Former Nebula nominee, literary leaning, and all around nice guy Jake Kerr talks about his writing process.
Tamago: Do you have a regular drafting process, or does your drafting process vary from book to book. Can you describe it to us generally, or at least for one project?
Jake: It varies. I’ve started from a structural idea (“Requiem in the Key of Prose”) and then moved onto actually creating a story around it, and I’ve started with a single image (A boy creating graffiti that could only be seen in whole from one perspective in “Perspective”) and then wrote the story around how that could mean something to someone, and I’ve plotted a story out from beginning to end (“The Old Equations”).
Generally speaking, I do start with an idea and then I work out all the details in my head. I don’t necessarily write the story in my head, but I ponder the actual story as a narrative–the central conflict, how the characters interact, and the overall theme. When I finally sit down to write, I have a very good idea where I’m going.
Tamago: Which part of writing–drafting, revising, critique from others–do you enjoy the most? Why? The least? Why?
Jake: This is a tough question, because I enjoy the entire journey but for different reasons for each. I like the experience of first writing something because, without fail, I’ll think of something new that will delight me in some way, whether it is a new twist that adds to the story or even a symbol that pops up at the end that ties the whole narrative in a bow. I also like the process of receiving critiques, because–also without fail–I’ll be informed of something stupid I did that is due entirely to my own blind spots. This can be anything from the overuse of a word to something that I think is clear being actually quite confusing. And, finally, I absolutely love to revise. I spend a great deal of time on practically every sentence, and shining and polishing the words for maximum effect is a wonderful experience.
Tamago: In general, how many drafts does it take before you are satisfied with a story or novel?
Jake: Probably around four or five minimum, but it can go significantly higher. I should note that if I receive five critiques I’ll go through the document five times, taking notes and making changes each time as I go through the critique. However, I consider the sum total one draft–the critique draft. I generally do a first draft, a structural second draft where I look for ways to put the story together more effectively, then a prose polishing draft. Then it is off to critique partners, and then I do the critique draft. After that it’s generally one or two more drafts, and I’m done.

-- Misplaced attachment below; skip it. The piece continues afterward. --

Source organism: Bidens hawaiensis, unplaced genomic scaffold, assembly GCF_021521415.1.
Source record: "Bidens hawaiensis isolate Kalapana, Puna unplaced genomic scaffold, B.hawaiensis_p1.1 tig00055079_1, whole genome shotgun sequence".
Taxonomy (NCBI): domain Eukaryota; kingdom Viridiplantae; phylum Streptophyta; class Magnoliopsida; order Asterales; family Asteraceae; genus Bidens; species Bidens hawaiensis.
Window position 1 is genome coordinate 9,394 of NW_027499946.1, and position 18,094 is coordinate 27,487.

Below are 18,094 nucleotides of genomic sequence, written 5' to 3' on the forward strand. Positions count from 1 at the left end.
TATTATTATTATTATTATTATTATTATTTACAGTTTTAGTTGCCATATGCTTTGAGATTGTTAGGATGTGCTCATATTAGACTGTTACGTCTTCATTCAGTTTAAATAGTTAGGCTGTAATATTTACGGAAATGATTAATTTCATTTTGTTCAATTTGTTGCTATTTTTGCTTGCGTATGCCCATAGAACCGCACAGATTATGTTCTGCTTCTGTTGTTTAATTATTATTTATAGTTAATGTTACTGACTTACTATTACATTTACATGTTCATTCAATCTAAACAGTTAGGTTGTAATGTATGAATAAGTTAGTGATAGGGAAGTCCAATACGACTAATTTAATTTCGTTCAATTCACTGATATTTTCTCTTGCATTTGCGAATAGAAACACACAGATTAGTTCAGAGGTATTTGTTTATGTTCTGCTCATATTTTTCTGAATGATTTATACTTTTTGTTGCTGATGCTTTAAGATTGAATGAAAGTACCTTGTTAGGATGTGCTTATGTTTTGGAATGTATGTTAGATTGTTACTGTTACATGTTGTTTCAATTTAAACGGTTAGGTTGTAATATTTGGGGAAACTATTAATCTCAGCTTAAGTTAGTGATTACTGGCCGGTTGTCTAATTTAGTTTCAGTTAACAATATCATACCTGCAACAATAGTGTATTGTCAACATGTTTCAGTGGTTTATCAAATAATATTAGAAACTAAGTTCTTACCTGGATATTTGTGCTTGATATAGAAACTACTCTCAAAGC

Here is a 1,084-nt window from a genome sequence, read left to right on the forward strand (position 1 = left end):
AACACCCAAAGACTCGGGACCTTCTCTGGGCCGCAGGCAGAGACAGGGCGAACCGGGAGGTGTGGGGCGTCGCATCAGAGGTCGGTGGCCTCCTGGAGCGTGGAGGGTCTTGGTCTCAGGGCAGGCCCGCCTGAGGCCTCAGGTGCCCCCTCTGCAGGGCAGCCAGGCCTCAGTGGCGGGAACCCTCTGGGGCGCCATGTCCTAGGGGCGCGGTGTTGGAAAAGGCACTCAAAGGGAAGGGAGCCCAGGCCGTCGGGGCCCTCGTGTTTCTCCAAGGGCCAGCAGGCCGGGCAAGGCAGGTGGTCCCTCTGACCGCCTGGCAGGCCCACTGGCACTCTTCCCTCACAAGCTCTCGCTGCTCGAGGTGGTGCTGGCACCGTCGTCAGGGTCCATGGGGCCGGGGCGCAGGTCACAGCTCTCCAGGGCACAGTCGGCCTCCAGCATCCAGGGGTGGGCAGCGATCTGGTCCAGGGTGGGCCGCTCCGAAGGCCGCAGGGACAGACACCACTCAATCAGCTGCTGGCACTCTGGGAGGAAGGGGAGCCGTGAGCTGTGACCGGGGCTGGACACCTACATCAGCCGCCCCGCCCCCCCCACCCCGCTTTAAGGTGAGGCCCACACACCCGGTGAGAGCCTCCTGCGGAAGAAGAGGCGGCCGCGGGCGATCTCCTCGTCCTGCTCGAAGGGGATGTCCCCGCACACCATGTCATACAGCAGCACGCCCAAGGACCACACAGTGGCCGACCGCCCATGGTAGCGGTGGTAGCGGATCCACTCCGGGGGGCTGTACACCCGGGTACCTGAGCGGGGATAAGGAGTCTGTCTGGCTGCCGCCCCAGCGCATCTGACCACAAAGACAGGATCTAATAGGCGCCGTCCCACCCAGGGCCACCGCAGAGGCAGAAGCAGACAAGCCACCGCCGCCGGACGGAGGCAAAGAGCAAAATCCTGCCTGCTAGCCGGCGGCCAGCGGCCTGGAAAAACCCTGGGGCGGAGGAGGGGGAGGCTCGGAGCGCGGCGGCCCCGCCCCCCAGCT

Tamago: How do you know when something you’re writing isn’t working?
Jake: Sometimes after the very first draft. I’ll immediately recognize some obvious flaw that didn’t hit me until i wrote the piece. This is not uncommon. Usually, however, it’s after I get a piece of feedback that points out a major flaw that I missed. Sometimes the feedback is very frustrating in that I had a very specific intent in writing the story a certain way, and the effect doesn’t work. I recently wrote a story where the two characters share a consciousness, but the shared pov technique I used went right over the head of the editors. Another time I had a final draft of a novella, and some female readers told me that the very positive theme of the story was completely overwhelmed by the fact that one of the main characters was a young woman who was biologically engineered to be a sex slave. The misogyny in the piece, which was created by design and meant to deliver a positive message in the end, just came across as misogyny. So I trunked the piece, and it was the right thing to do. Sometimes a writer can’t ignore that a piece does not exist in a vacuum.